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Ballpark Profile: Yankee Stadium

Ballpark Profile: Yankee Stadium
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Name: Yankee Stadium

Location: Bronx, New York

Opened: 16 April 2009

Architect: HOK Sport

Cost: $2.3 Billion

Capacity: 50,287 (original)
                47,309 (current)

Surface: Kentucky Bluegrass

There's not much we can add to what has already been said about Yankee Stadium. 

It's YANKEE FREAKING STADIUM.

Love the Yankees or hate them, there is only one New York Yankees. Like the city they represent, they are bigger than life. And so is their stadium.

We have elements that we like and dislike about baseball architecture. Things that a ballpark must possess to be considered "great". Yankee Stadium checks many boxes on our list. It misses others by a wide margin. And, you know what?

Yankee Stadium doesn't care about our list. Yankee Stadium would like to tell us, in graphic detail, exactly where we can stick our list.

It's big. It's grandiose. It's not even a ballpark. It's a STADIUM. It says so right there in the name. And it gets away with it, because it's . . . well, Yankee Stadium.

Built in the second half of the 2000s, New Yankee Stadium took "The House that Ruth Built" and refashioned it for the new millennium. Visually, it is a "replica" of the original Yankee Stadium, but bigger, bolder, and newer.

 

You really have to give the Yankees credit. Imagine the uproar if the Red Sox just announced they were going to tear down Fenway Park and build a brand-new version of Fenway Park instead. Oh, wait, they DID:

And how did that work out for them? Anyone remember? They were lambasted, and the idea never got off the ground. (The renovated/refurbished Fenway Park is a landmark and an icon and God Bless Them for not tearing it down.)

But Yankee Stadium was just as iconic. It was, literally, the House that Babe Ruth Built. It hosted 25 world championships. But they announced it was being torn down for a brand-new replacement with very little opposition.

In some ways, that was because the true "Old Yankee Stadium" was lost during the massive re-build in the 1970s, when the whole structure was basically gutted and re-built. Much of the charm and beauty of the original structure was lost, and -- to their credit -- replicated in the new building.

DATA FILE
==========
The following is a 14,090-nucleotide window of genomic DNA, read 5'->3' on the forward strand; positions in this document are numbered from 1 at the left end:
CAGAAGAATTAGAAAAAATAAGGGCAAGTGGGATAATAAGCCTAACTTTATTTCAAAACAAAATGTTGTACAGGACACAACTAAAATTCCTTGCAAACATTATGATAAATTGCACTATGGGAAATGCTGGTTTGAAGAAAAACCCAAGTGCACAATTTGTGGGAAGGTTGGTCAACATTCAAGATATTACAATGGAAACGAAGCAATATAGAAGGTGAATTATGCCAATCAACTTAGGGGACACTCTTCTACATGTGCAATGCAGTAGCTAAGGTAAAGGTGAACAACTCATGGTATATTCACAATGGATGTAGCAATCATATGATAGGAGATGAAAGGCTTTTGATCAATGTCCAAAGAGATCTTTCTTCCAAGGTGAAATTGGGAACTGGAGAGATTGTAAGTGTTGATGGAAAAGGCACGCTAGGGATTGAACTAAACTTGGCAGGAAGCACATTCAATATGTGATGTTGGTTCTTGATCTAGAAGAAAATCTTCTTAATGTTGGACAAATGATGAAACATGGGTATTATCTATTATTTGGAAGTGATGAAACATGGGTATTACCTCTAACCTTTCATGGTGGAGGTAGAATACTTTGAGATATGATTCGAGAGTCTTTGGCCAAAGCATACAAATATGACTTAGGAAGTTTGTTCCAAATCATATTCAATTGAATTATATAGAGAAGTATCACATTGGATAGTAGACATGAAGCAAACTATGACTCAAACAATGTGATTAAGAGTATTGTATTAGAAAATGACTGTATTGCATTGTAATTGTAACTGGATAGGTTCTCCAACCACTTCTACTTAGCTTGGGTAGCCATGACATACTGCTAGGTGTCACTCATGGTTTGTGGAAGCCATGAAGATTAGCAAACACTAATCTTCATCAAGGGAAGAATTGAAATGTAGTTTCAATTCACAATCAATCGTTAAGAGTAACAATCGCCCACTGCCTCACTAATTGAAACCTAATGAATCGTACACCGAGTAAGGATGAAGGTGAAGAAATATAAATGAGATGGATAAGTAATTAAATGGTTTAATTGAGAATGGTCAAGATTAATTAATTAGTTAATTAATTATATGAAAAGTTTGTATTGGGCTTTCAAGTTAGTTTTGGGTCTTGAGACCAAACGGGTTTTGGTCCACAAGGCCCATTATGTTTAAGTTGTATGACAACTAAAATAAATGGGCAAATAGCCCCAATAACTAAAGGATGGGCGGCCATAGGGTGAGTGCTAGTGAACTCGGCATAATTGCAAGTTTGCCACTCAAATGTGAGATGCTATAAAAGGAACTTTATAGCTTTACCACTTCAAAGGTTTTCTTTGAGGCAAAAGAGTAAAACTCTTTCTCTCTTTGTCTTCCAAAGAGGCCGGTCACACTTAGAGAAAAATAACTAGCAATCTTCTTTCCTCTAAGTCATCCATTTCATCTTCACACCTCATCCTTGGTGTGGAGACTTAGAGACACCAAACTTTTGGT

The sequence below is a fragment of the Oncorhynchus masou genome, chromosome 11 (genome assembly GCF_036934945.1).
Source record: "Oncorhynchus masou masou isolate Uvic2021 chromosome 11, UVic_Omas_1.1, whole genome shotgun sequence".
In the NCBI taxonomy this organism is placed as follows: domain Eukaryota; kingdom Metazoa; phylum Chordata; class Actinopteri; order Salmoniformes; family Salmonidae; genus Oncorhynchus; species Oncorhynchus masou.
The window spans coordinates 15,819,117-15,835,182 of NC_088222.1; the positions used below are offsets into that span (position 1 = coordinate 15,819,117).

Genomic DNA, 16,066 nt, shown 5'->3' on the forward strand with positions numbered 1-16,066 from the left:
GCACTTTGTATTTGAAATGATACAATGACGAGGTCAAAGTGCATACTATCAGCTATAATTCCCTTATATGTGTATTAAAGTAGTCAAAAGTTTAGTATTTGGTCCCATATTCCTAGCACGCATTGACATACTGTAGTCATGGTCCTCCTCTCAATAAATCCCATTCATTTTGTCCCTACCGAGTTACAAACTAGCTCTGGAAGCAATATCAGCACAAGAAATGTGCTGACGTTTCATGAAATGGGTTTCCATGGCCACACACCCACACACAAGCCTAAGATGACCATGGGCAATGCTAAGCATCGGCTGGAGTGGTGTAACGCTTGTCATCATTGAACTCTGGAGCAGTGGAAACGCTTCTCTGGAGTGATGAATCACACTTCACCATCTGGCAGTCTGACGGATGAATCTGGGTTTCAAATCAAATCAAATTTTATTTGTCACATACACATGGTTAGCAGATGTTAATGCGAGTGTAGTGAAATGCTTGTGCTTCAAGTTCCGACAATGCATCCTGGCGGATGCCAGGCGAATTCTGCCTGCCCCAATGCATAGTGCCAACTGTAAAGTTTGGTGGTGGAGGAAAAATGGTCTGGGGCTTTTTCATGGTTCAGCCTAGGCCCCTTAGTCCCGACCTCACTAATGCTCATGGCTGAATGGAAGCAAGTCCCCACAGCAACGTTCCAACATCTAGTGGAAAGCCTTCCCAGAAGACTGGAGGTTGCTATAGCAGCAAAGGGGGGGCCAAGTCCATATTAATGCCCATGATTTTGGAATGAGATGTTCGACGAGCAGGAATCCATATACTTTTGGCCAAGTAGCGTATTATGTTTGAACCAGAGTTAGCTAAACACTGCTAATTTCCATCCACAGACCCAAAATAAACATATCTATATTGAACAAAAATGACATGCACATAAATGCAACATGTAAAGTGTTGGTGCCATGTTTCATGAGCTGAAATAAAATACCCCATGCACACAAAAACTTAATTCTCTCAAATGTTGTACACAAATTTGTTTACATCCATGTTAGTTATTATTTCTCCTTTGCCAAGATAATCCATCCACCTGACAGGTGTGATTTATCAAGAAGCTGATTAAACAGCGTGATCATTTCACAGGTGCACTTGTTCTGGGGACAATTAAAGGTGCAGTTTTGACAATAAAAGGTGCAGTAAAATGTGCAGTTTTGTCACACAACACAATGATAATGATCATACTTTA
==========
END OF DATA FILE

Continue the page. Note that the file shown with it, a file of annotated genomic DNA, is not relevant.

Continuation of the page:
The new park is meant to replicate the old park, and does a pretty good job of it. If you are sitting in the same seating area in the new place, with a little imagination, your view is not that different than in the old ballpark. 

It's all just . . . nicer. Newer. Bigger. Fresher. More expensive.

But that's all part of the experience. To their credit, they kept the old playing field from the original Yankee Stadium and turned it into "Heritage Field", where kids can play ball where Babe Ruth and Derek Jeter played, in the shadow of the new place.

That's pretty cool.

Should you go to Yankee Stadium if you get the chance? Abso-freakin-lutely. It will cost you an arm and a leg (and maybe a couple of internal organs), but it's absolutely worth it.

Have your own thoughts? Add them below for a chance to win a FREE PRINT from Ballpark Blueprints!

2 comments

  • Danny: October 22, 2020

    I got to visit this ballpark and had the opportunity to watch the game in a suite (thanks to my former employer). Your review is spot-on and brought back some cool experiences I had during the ballgame. The suite area was unlike any other ballpark. They baked so much history into the floors and suite areas. It was an unbelievable, unique experience, but so cool to learn about the Yankees in a different capacity. This review was a good one! Thanks.

  • Dan Humboldt: October 19, 2020

    I went to visit Yankee Stadium with my dad to watch Notre Dame v Navy. It was an amazing experience and one we will remember forever. We had been to old Yankee Stadium together for Yankee Red Sox but this was more special together.

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